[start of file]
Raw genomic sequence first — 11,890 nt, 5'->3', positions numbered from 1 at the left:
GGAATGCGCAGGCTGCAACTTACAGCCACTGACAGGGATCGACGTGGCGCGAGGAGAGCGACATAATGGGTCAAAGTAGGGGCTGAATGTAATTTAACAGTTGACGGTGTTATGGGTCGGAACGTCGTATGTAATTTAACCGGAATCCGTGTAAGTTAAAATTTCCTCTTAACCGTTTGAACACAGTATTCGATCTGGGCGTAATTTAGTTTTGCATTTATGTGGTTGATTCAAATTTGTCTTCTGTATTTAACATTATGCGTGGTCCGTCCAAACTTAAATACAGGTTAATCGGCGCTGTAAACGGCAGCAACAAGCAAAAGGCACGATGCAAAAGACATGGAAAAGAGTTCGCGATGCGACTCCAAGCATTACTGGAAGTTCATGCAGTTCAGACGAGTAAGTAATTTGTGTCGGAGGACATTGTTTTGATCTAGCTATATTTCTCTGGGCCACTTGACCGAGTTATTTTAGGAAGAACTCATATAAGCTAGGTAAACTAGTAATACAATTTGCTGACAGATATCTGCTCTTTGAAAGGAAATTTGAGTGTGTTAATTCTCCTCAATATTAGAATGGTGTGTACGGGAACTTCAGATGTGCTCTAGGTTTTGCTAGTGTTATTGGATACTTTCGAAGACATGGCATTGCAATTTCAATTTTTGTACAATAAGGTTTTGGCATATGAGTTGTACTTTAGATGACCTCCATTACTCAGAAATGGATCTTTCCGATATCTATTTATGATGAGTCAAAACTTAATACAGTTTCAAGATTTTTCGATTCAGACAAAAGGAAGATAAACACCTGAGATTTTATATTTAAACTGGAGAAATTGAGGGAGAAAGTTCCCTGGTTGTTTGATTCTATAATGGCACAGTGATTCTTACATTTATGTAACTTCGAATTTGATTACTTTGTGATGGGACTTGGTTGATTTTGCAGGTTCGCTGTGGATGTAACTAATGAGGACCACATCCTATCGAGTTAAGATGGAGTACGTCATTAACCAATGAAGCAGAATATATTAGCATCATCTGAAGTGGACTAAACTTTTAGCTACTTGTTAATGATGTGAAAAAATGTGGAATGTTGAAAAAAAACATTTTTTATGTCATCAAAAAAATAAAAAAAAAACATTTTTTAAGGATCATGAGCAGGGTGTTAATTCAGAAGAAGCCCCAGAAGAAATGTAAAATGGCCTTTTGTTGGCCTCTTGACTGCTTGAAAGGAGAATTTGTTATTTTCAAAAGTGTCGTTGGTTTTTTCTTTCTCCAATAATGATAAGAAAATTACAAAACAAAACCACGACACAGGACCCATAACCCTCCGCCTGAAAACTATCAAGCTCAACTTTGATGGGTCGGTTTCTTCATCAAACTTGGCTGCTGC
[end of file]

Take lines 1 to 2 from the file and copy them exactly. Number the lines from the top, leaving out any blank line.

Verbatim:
Raw genomic sequence first — 11,890 nt, 5'->3', positions numbered from 1 at the left:
GGAATGCGCAGGCTGCAACTTACAGCCACTGACAGGGATCGACGTGGCGCGAGGAGAGCGACATAATGGGTCAAAGTAGGGGCTGAATGTAATTTAACAGTTGACGGTGTTATGGGTCGGAACGTCGTATGTAATTTAACCGGAATCCGTGTAAGTTAAAATTTCCTCTTAACCGTTTGAACACAGTATTCGATCTGGGCGTAATTTAGTTTTGCATTTATGTGGTTGATTCAAATTTGTCTTCTGTATTTAACATTATGCGTGGTCCGTCCAAACTTAAATACAGGTTAATCGGCGCTGTAAACGGCAGCAACAAGCAAAAGGCACGATGCAAAAGACATGGAAAAGAGTTCGCGATGCGACTCCAAGCATTACTGGAAGTTCATGCAGTTCAGACGAGTAAGTAATTTGTGTCGGAGGACATTGTTTTGATCTAGCTATATTTCTCTGGGCCACTTGACCGAGTTATTTTAGGAAGAACTCATATAAGCTAGGTAAACTAGTAATACAATTTGCTGACAGATATCTGCTCTTTGAAAGGAAATTTGAGTGTGTTAATTCTCCTCAATATTAGAATGGTGTGTACGGGAACTTCAGATGTGCTCTAGGTTTTGCTAGTGTTATTGGATACTTTCGAAGACATGGCATTGCAATTTCAATTTTTGTACAATAAGGTTTTGGCATATGAGTTGTACTTTAGATGACCTCCATTACTCAGAAATGGATCTTTCCGATATCTATTTATGATGAGTCAAAACTTAATACAGTTTCAAGATTTTTCGATTCAGACAAAAGGAAGATAAACACCTGAGATTTTATATTTAAACTGGAGAAATTGAGGGAGAAAGTTCCCTGGTTGTTTGATTCTATAATGGCACAGTGATTCTTACATTTATGTAACTTCGAATTTGATTACTTTGTGATGGGACTTGGTTGATTTTGCAGGTTCGCTGTGGATGTAACTAATGAGGACCACATCCTATCGAGTTAAGATGGAGTACGTCATTAACCAATGAAGCAGAATATATTAGCATCATCTGAAGTGGACTAAACTTTTAGCTACTTGTTAATGATGTGAAAAAATGTGGAATGTTGAAAAAAAACATTTTTTATGTCATCAAAAAAATAAAAAAAAAACATTTTTTAAGGATCATGAGCAGGGTGTTAATTCAGAAGAAGCCCCAGAAGAAATGTAAAATGGCCTTTTGTTGGCCTCTTGACTGCTTGAAAGGAGAATTTGTTATTTTCAAAAGTGTCGTTGGTTTTTTCTTTCTCCAATAATGATAAGAAAATTACAAAACAAAACCACGACACAGGACCCATAACCCTCCGCCTGAAAACTATCAAGCTCAACTTTGATGGGTCGGTTTCTTCATCAAACTTGGCTGCTGC